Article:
Friend of Robert Durst admits conferring with wife while she was on witness stand was ‘inadvisable’
A New York labor lawyer and high school friend of Robert Durst said Tuesday that he probably erred in conferring with his wife before she backtracked on potentially damaging testimony she gave against the real estate heir who is accused of murder.
Stewart Altman, who has represented Durst over the years, said that in hindsight he realized it was “inadvisable” that he’d spoken to his wife, Emily, while she was still on the witness stand.
Durst is accused of shooting his longtime friend Susan Berman inside her Benedict Canyon home in 2000. Prosecutors maintain the slaying was meant to silence Berman for what she knew about the 1982 disappearance of Durst’s wife, Kathleen.
Altman, 74, is the latest in a series of elderly witnesses called to the stand early to preserve their testimony, as the trial is unlikely to start until at least 2018.
The New York real estate scion, who has pleaded not guilty, was arrested in connection with Berman’s slaying on March 14, 2015 — a day before the finale of a six-part HBO documentary, “The Jinx,” in which Durst mumbles, “What the hell did I do? Killed them all, of course.”
To many viewers, the comment, which was captured on a hot microphone while Durst was in the bathroom, seemed to be a confession to the killings of Berman, his long-vanished wife and Morris Black, his neighbor in Galveston, Texas. Durst, now 74, admitted to authorities that he shot Black and dismembered his body before dumping the parts into Galveston Bay. At trial, he argued that the gun had accidentally gone off while he was defending himself in a struggle. Durst was ultimately acquitted.
Though Altman — who went to high school with Durst in Scarsdale, N.Y. — wasn’t an official member of the Galveston trial team, he was Durst’s attorney at the time and often consulted with members of the team, according to testimony last month from his wife, Emily.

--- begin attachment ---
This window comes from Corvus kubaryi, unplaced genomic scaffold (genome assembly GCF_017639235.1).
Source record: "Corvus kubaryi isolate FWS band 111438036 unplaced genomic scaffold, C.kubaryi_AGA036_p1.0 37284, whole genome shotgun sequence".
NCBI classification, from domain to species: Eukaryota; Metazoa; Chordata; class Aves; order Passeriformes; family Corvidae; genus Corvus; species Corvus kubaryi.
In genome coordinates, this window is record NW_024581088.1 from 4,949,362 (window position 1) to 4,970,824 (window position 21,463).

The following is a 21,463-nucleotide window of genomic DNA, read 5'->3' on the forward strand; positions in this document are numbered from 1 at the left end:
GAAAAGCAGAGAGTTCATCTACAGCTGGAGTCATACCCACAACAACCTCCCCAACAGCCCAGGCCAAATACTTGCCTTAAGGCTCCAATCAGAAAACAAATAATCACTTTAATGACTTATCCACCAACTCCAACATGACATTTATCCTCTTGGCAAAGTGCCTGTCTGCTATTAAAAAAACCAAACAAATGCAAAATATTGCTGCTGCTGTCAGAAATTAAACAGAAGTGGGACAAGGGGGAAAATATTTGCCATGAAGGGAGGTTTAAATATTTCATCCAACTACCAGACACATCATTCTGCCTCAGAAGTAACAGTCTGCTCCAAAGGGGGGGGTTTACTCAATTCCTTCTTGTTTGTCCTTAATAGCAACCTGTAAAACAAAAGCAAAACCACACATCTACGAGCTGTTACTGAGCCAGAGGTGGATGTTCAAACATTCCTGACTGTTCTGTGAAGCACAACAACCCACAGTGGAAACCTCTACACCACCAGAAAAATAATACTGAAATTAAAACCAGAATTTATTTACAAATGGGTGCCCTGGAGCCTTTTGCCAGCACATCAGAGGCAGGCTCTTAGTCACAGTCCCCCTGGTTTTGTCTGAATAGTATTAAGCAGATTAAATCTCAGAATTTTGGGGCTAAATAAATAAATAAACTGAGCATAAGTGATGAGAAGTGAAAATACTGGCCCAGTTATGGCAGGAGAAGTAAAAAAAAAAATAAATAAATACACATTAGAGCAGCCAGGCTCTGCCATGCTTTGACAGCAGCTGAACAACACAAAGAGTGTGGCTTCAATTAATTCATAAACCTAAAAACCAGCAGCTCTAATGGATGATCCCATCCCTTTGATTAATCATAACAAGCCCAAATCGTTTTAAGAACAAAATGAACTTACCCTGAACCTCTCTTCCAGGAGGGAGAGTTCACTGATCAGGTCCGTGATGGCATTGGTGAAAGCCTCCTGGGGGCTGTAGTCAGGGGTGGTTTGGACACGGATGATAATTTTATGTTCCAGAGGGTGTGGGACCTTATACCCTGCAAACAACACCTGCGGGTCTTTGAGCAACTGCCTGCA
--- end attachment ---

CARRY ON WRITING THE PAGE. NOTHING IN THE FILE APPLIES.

On the stand Tuesday, Altman was asked by Deputy Dist. Atty. John Lewin if he was a neutral party, and he responded: “You realize that I am Robert Durst’s attorney? So, I’m not really unbiased, no.”
During the contentious hearing last month, Emily Altman gave dramatic testimony, saying that Durst once told her he’d been in Los Angeles around the time Berman was killed — a key piece of evidence, as investigators had long struggled to prove the defendant’s location and that he could have committed the crime. (Airline records show he left California the night before Berman’s body was found on Christmas Eve in 2000, but his flight left from San Francisco.)
But under questioning from a defense attorney the next day, she backtracked, saying she was unsure if Durst had been in L.A., or simply in California, or if she’d been told by Durst or her husband. Her change in testimony, she said, came after a phone conversation with her husband about what she’d said in court. Stewart, she said, had remembered it differently, saying that the information had likely come from him, not the defendant.
“He felt that I was incorrect,” Emily Altman said of her husband.
On Tuesday, Stewart Altman testified that he’d gotten a “hysterical” call from his wife after her initial testimony.
“She was crying; she was very upset,” he said. “And she said to me, ‘I’m so mixed up … I think I made a mistake…. I told Mr. Lewin Bob was in Los Angeles…. I told him that I found this out in 2000.’ ”
Altman said he told his wife it “couldn’t have happened like that,” because the couple had lost contact with Durst during that time. Altman said he told her that her recollection was mistaken. But he insisted that he never told his wife that he was the source of information about Durst’s whereabouts.
Altman was asked if it should have occurred to him — as a lawyer — that having such a conversation with his wife was inadvisable, and he responded, “20/20 hindsight, yes.”
Why had he done it, the prosecutor asked? “She was wrong,” Altman said.
For more news from the Los Angeles County courts, follow me on Twitter: @marisagerber
The stories shaping California
Get up to speed with our Essential California newsletter, sent six days a week.
You may occasionally receive promotional content from the Los Angeles Times.